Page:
Raiders of the lost Bach
Chico State Bach Festival to present West Coast premiere of rediscovered C.P.E. Bach work
When the Allies began their bombing raids on Berlin in 1943, Nazi authorities had already been evacuating cultural treasures to secret salt mines to ensure their safety. Among the art treasures removed were invaluable manuscripts of the musical estate of Johann Sebastian Bach and one of his talented sons, Carl Philipp Emanuel Bach.
The fate of these secured Bach works had previously been a mystery for the last 50 years. That is, until their surprise discovery in a Ukrainian library by renowned Bach scholar and researcher Christoph Wolff.
“I was very excited, of course,” remembers Wolff. “And immediately realized what a massive task would lie ahead of me, my colleagues, and—considering the size of the entire collection with well over half a million music pages—perhaps a whole generation of musicologists.”
A lifelong musicologist himself, Wolff had been investigating the missing collection for more than 20 years. His search began in the 1970s, when rumors began circulating that the works were located in Kiev, the capital of the Ukraine, after a reported performance of a missing score there. In 1999, Wolff and a team of scholars followed a lead and found the missing work, known as the Berlin Sing-Akademie collection, in a library in Kiev.
When Wolff comes to Chico State to take part in a Bach festival this Thursday through Saturday, one of the world’s leading Bach experts will share his captivating experiences searching for the lost Bach work as well as the challenging task of cataloging and editing the vast number of compositions included in the collection.
“Indeed, the cataloguing is going to be a major task and so is the editing, including prioritizing the material to be edited. As for the latter, we have decided to focus on the church music by C. P. E. Bach, which will close a gap in our knowledge of music history between J. S. Bach and Handel on the one hand, Haydn and Mozart on the other,” Wolff said.
The culmination of several weekend lectures from Wolff will be the Saturday night choir concert featuring the combined choirs of the university led by Dr. Jeff Gemmell as they perform the West Coast premiere of C. P. E. Bach’s last written work, St. Matthew’s Passion, from the rediscovered Berlin Sing-Akademie collection.
Born in Germany, Christoph Wolff studied organ and historical keyboard instruments, musicology and art history at the universities of Berlin, Erlangen and Freiburg, taking a performance diploma in 1963 and Ph.D. in 1966. He then taught at Erlangen, Toronto, Princeton and Columbia universities before joining the Harvard faculty in 1976, where he eventually served as dean of the Graduate School of Arts and Sciences. Among his accolades: the Dent Medal of the Royal Musical Association of London, the Humboldt Research Prize, and several honorary degrees.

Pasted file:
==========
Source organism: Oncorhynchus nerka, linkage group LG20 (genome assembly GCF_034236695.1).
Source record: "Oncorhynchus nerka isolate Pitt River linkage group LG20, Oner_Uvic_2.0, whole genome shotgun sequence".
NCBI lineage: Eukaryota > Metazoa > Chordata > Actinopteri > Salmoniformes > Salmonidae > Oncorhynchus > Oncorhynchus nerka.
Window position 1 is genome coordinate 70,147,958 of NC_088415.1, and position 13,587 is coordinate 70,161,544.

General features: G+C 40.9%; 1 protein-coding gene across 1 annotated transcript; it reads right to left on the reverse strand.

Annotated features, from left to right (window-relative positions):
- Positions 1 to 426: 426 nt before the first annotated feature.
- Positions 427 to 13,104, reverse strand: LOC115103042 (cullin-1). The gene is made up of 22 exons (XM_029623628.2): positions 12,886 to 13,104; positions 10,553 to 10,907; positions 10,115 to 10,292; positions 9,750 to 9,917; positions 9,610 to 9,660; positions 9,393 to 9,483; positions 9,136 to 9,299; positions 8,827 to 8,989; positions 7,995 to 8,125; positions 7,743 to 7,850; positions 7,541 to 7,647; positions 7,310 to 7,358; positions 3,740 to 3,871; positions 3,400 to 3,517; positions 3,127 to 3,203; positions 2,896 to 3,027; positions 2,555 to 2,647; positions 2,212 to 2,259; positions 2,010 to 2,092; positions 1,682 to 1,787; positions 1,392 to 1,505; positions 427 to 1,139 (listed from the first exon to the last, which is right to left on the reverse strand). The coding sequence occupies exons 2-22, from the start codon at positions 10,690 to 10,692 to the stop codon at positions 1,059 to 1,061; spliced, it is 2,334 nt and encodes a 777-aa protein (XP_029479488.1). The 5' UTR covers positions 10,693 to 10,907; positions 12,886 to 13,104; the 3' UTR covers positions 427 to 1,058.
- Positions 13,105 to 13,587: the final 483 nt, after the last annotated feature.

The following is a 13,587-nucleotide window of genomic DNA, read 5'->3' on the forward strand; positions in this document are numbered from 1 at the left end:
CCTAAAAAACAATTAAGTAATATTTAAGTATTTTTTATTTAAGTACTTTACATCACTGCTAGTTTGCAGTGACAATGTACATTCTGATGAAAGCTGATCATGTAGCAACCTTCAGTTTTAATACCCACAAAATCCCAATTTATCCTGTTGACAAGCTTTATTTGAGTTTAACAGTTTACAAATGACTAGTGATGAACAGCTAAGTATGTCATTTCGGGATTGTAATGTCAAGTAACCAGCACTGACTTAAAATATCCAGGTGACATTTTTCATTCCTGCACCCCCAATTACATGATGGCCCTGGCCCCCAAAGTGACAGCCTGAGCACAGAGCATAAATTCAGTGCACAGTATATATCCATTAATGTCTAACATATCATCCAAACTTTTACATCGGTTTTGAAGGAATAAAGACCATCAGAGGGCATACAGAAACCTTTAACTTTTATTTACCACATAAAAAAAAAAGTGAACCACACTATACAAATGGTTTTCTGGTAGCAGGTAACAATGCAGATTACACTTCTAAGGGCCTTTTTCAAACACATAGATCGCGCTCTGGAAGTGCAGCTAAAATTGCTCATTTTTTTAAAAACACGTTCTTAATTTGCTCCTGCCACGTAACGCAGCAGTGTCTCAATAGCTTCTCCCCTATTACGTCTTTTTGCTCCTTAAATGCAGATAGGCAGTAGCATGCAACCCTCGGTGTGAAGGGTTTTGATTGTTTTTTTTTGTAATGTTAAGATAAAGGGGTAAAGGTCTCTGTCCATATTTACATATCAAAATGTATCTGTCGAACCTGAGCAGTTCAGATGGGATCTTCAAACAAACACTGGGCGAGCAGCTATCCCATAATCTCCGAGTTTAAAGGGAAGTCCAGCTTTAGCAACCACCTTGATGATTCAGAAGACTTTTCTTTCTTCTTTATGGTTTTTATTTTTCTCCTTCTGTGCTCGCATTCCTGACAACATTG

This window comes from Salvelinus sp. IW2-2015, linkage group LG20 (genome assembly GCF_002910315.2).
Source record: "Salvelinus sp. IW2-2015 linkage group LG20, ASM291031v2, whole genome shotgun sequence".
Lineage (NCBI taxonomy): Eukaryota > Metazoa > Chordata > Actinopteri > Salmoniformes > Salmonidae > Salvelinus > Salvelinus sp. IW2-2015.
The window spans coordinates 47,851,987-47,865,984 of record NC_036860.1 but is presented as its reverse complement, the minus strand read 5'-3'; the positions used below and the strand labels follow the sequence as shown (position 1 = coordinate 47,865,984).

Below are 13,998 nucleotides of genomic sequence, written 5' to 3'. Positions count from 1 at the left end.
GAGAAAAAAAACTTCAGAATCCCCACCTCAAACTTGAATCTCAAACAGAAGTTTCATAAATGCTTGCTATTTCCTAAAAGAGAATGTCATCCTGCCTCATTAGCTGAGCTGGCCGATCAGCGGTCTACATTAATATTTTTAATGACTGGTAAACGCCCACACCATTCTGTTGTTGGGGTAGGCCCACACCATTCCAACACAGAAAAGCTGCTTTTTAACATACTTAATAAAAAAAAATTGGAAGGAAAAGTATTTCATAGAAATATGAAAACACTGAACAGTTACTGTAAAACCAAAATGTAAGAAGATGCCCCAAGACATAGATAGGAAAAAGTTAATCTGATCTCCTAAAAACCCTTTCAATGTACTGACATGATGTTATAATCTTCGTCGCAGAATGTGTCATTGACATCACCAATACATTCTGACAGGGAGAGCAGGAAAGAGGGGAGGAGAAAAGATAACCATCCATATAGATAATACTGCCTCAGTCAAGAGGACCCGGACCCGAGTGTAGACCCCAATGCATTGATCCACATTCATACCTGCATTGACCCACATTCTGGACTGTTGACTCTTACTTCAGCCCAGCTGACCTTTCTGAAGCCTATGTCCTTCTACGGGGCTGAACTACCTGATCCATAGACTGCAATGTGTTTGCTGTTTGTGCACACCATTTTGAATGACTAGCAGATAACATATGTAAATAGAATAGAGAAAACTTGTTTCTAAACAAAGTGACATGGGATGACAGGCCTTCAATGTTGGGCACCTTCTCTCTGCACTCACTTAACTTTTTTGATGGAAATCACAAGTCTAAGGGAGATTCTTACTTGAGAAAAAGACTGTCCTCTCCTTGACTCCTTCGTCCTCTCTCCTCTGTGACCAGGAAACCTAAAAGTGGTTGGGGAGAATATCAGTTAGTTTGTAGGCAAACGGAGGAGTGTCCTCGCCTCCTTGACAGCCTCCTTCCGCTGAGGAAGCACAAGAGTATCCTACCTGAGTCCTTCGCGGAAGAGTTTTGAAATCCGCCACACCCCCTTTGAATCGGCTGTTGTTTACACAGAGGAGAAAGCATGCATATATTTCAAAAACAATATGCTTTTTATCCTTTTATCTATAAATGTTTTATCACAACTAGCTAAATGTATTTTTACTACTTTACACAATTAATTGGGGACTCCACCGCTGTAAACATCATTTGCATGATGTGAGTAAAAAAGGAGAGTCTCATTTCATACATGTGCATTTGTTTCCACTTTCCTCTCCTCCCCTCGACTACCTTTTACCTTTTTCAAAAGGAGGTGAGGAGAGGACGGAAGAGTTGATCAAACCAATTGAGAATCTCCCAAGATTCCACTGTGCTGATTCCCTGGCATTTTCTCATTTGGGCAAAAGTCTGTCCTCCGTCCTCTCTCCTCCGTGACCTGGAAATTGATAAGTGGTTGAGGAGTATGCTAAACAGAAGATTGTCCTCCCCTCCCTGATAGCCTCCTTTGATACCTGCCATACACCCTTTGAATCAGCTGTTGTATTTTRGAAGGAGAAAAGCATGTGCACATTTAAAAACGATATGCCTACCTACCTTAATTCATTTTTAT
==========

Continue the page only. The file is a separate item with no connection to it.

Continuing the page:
Currently Adams University Professor at Harvard, Wolff has written several books about Bach, the most recent of which, J. S. Bach: The Learned Musician, has become a new standard for Bach studies and is used by graduate students at Chico State. As reviewer David Hurwitz wrote about the book, “[Wolff] reminds us that Bach’s output stands as a central, perhaps the central, musical monument in Western civilization precisely because of its consistency and expressive universality, with every element subordinated to Bach’s overarching intent: to embody Nature (i.e. the human character) in pursuit of ‘the honor of God and the recreation of the soul.'”
David Rothe, Chico State University organist and coordinator of the Bach festival, calls Wolff “one of the greatest musical minds of the present day” and notes that the scholar is also an engaging speaker who can present his vast knowledge of music in accessible ways that will arouse the interest of general audiences.
“I first met him at the Oregon Bach Festival in 2001, when he was discussing the discovery of the Bach works, and it was an exciting lecture—there was a sense of adventure almost like a spy novel,” Rothe recalled.
Last summer, Rothe took a Wolff-led tour of famous Bach sites in Germany, and the fortunate group not only played several 200- to 300-year-old organs along the way, but Rothe also got to learn from Wolff’s musicology expertise close-up. The two have been planning a Bach festival in Chico for over a year and a half now.
“Most important [in remembering Bach] are exemplary and exciting modern performances,” Wolff explained, “framed by a discussion that sheds light on the historical conditions under which music of the past affected its original audience and may still speak to us today.”
There are four soloists for this weekend’s premiere: soprano Daun Hayes and her alto student Kelly Greenfield, from Chico, as well as a bass from the Bay Area and a tenor from Washington, D.C., who specializes in evangelist roles (performing as the narrator of the piece). Other vocalists have been called in from Redding and Sacramento—which, in addition to our hometown talent, should make for an outstanding finale to a weekend of heavy-duty Bach scholarship rarely seen in these parts.